Tuesday, March 14, 2017

Taking the story further back

from Franco

Above is a postcard dated November 9, 1911, sent from St Peter Port, the English capital of the Island of Guernsey in front of the French coast.

The sender is named Bocolaud (ed. note - checking the U’s and the N’s that may well be Bowland) and the recipient is Adolphe Weber, Tour de Garde, Convers [Canton], Berne, Suisse.

The writer had been circulating copies of the volumes (Studies) in Guernsey.

In 1986 the "Awake" magazine had an article about the Channel Islands. It stated:

Seeds of Bible truth were sown here back in 1925 when Zephaniah and Ethel Widdell arrived from England with their bicycles to organize a regular program of Bible studies. As a direct result of their work, congregations of Jehovah’s Witnesses were soon formed in both Jersey and Guernsey.

This is not exactly so, because according to the postcard "Seeds of Bible truth" in Guernsey island were already sown in 1911, if not before…

Editorial notes from Jerome

This is of interest, not just because Weber was a very well-known figure in the continental Bible Student community, but also because it takes a little bit of history back a further 14 years from what has previously been known. The postcard shows there was a Bible Student presence of some sort back in 1911, and probably before that. It speaks of "still selling a good number of volumes," which could well be pre-1911. And it is noted that the writer used English rather than French when writing to Weber.

I could only find one male named Bowland (the variant Boland) in Guernsey in the 1911 census, which was taken in April 1911, living in a street quite near Union Street in St Peter Port, from whence the postcard was later sent that year. This Bowland/Boland is a labourer working in the stone industry, aged 31, with a wife and two children. Of course, there is no guarantee that this is the right person, and the initials don’t seem to match. There is no-one with a name approaching anything like Bocolaud.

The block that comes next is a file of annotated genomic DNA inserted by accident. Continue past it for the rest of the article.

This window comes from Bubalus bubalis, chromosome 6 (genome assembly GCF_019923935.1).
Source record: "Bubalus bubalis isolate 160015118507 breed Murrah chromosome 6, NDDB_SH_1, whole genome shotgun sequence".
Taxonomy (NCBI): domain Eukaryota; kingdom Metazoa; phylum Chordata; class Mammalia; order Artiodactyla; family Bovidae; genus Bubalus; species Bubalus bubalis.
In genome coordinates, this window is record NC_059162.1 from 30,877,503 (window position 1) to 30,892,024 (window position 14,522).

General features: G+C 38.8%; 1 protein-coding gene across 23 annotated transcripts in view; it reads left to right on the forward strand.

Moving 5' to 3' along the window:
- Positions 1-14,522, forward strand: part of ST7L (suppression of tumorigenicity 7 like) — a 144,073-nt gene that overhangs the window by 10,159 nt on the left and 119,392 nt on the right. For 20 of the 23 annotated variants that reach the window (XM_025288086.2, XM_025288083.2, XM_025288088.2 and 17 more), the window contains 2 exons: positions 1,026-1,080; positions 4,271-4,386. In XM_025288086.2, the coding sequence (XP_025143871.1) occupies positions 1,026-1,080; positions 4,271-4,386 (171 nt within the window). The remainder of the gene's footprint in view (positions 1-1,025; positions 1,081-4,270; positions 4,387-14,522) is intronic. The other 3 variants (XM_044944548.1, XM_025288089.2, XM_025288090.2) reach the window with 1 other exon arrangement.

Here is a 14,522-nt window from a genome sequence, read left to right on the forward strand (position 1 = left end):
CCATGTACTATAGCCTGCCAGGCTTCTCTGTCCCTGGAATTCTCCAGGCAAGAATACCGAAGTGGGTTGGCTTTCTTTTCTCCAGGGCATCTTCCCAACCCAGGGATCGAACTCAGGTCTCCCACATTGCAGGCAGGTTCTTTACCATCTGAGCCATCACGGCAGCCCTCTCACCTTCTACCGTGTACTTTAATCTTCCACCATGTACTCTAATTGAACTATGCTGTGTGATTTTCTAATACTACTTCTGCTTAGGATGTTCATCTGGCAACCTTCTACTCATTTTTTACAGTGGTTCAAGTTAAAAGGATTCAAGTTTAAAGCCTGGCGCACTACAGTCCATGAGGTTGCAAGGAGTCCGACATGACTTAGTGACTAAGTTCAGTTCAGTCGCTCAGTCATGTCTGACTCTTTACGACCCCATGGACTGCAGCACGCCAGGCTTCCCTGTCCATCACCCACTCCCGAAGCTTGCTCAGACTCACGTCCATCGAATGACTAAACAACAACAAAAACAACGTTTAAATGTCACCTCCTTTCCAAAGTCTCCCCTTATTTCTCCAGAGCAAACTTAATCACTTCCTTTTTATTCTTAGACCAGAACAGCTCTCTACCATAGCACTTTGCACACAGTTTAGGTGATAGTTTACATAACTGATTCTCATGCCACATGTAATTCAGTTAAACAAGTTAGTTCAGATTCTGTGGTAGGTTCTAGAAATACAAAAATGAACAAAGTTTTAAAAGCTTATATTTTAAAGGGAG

As for the Awake magazine (Awake April 22, 1986, page 19) detailing the start of “seeds of truth” for 1925, one must remember that there was never any official attempt to document the growth of interest in places like the Channel Islands at the time. We have to rely on people looking back long after the event. In 1970 the Society sent a lengthy letter to all old-timers asking for their reminiscences. The letters sent by return will have numbered into their hundreds, possibly thousands, around the world, and formed the basis for the various histories that subsequently appeared in the Yearbooks. These covered not just countries like the United States and Britain, but everywhere. This testimony was supported by documented proof in some cases. For example, the son of one of the editors of the St Paul/New Era Enterprise was moved to send his files to the Society. However, in many cases it was simply the anecdotal memories of older people looking back. The account in the 1986 Awake may well date from that 1970 initiative. No-one alive in 1970 or thereabouts had any memory of events before 1925 for the Channel Islands. So the “find” of a post card sent to a well-known figure like Weber is significant as far as Channel Island history is concerned. It shows that even the smallest piece of ephemera is worth checking in the search for completeness.


Edward said...

Take note the quote from AWAKE doesn't say the "first" seeds of truth were sown in 1925. In fact it appears to show that there was already interested ones because it says that Zephaniah and Ethel Widdell came to organize a "regular program" of Bible study. Indicating that there were already interested ones but that they were not organized.

jerome said...

It's a valid point. Although "seeds of truth were SOWN" suggests the start of a process ("I PLANTED, Apollos watered, etc.") as opposed to "seeds of truth were cultivated." But the crucial point is that the start of the "work" in the Channel Islands can be specifically traced back to 1911, and by implication, probably before that.

Andrew Martin said...

What an amazing find, Franco - thanks so much for sharing.

Jerome, I remember I need to contact you back channel with a question. Ponder this in the meantime:

How widespread was use of The Emphatic Diaglott, especially outside of Adventist / Age to Come circles?

I may be on to something.

(or not ... )